© The Financial Times Ltd 2013 FT and 'Financial Times' are trademarks of The Financial Times Ltd.
Last updated: November 14, 2010 3:32 pm
By keeping in with maverick American director Peter Sellars the Barbican has secured itself a place at the international table for a regular supply of contemporary staged work. Over the years this has brought it important new pieces by leading composers such as John Adams and Kaija Saariaho, not to mention the occasional staging of a classic.
The latest in this high-profile series is Kafka Fragments, which arrived in London for its first European performance on Thursday. Sellars has taken György Kurtág’s 1985/6 setting of 40 short fragments lifted out of Franz Kafka’s diaries and letters and turned them into a staged event involving no more than projected images and the soprano and solo violinist of Kurtág’s score.
It makes for an austere evening, which demands a lot of concentration from everybody in the hall. After the Hungarian uprising of 1956 Kurtág spent time in Paris and it was there he discovered the works of Samuel Beckett and Anton Webern. Kafka Fragments takes the essence of each and aims to blend them into a hard-hitting mixture of its own – the despairing alienation of Beckett, fired off in Webern’s highly-charged bullets of expression.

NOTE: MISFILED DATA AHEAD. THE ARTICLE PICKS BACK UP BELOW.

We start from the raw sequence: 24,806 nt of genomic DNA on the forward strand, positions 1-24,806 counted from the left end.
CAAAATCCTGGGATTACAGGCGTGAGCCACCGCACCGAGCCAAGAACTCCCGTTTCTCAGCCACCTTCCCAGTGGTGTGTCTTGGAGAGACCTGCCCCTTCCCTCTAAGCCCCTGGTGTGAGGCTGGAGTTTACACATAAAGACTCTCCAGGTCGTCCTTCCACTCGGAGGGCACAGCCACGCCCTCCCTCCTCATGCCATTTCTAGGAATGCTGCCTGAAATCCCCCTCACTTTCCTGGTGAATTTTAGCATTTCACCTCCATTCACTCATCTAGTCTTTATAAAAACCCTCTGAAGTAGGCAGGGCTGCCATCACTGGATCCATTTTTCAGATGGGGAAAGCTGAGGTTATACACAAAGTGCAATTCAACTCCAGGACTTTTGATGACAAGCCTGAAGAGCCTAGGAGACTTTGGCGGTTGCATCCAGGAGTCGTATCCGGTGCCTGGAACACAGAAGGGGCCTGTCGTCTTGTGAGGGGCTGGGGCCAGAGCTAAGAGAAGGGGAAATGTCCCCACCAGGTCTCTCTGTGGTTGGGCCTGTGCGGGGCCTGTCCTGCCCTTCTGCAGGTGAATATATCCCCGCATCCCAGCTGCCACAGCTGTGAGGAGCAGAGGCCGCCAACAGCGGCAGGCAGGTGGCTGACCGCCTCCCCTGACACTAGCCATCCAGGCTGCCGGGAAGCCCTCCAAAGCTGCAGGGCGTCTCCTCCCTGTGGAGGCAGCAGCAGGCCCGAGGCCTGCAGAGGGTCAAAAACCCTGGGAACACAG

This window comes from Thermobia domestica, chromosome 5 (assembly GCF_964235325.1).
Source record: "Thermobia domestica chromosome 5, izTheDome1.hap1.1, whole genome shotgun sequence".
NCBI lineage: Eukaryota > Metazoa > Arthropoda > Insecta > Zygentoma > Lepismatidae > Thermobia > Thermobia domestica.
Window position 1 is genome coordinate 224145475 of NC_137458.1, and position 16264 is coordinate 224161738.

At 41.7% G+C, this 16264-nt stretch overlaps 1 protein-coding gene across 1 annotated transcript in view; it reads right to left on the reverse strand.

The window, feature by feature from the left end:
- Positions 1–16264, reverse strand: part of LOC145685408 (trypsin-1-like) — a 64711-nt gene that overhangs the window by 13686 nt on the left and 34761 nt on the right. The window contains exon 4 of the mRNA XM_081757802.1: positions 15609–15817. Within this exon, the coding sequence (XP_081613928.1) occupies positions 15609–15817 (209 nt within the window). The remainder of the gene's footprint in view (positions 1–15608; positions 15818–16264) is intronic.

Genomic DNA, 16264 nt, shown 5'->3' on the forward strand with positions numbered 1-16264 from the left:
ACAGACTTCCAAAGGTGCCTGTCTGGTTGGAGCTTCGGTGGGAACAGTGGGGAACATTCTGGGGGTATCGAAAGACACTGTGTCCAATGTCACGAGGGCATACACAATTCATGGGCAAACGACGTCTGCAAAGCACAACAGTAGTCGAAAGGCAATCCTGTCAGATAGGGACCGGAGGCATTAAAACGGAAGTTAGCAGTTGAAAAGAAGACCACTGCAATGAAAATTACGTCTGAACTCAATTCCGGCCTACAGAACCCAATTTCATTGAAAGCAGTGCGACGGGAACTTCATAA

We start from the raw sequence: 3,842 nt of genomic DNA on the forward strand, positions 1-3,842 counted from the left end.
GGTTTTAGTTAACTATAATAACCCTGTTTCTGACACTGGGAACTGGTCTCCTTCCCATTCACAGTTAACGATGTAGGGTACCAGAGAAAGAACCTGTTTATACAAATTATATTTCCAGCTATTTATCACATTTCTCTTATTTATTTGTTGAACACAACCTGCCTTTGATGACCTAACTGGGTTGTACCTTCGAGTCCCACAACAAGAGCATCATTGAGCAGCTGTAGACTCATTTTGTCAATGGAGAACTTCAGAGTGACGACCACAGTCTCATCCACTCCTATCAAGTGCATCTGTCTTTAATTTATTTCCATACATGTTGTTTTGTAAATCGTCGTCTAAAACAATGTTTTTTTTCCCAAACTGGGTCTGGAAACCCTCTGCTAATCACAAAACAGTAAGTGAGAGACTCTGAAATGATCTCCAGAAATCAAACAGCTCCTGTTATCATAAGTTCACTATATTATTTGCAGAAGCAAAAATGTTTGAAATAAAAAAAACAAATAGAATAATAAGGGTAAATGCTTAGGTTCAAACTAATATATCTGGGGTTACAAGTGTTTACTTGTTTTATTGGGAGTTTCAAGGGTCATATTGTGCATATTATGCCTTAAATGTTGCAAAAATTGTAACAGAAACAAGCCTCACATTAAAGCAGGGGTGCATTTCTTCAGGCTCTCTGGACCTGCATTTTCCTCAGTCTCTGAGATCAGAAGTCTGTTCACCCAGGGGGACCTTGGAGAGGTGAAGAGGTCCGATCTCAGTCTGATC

Most of the movements last around a minute. The shortest is a mere 10 seconds. How can so many fragmented ideas be made to add up to any kind of sensible narrative? His answer is to portray the soprano, here Dawn Upshaw, his most trusty collaborator, as an everyday housewife, washing the dishes, cleaning the floor, ironing the clothes. Occasionally she interacts with Geoff Nuttall, the resolute solo violinist and at the end they come together, as though an understanding has blossomed between them.
Does it work? Yes and no. At its best, the staging proposes a Kafka-like scenario of everywoman getting on with her life while unnamed threats gather beyond the kitchen door, and Dawn Upshaw’s intensity helped heighten the sense of inward-looking despair. At other times, where Kurtág might have invited one’s imagination to take flight, the staging kept eyes focused on the banal. Either way it is a hard-going 80 minutes. Kurtág offers no sweeteners and Sellars, to his credit, has added none of his own. (
Copyright The Financial Times Limited 2013. You may share using our article tools.
Please don't cut articles from FT.com and redistribute by email or post to the web.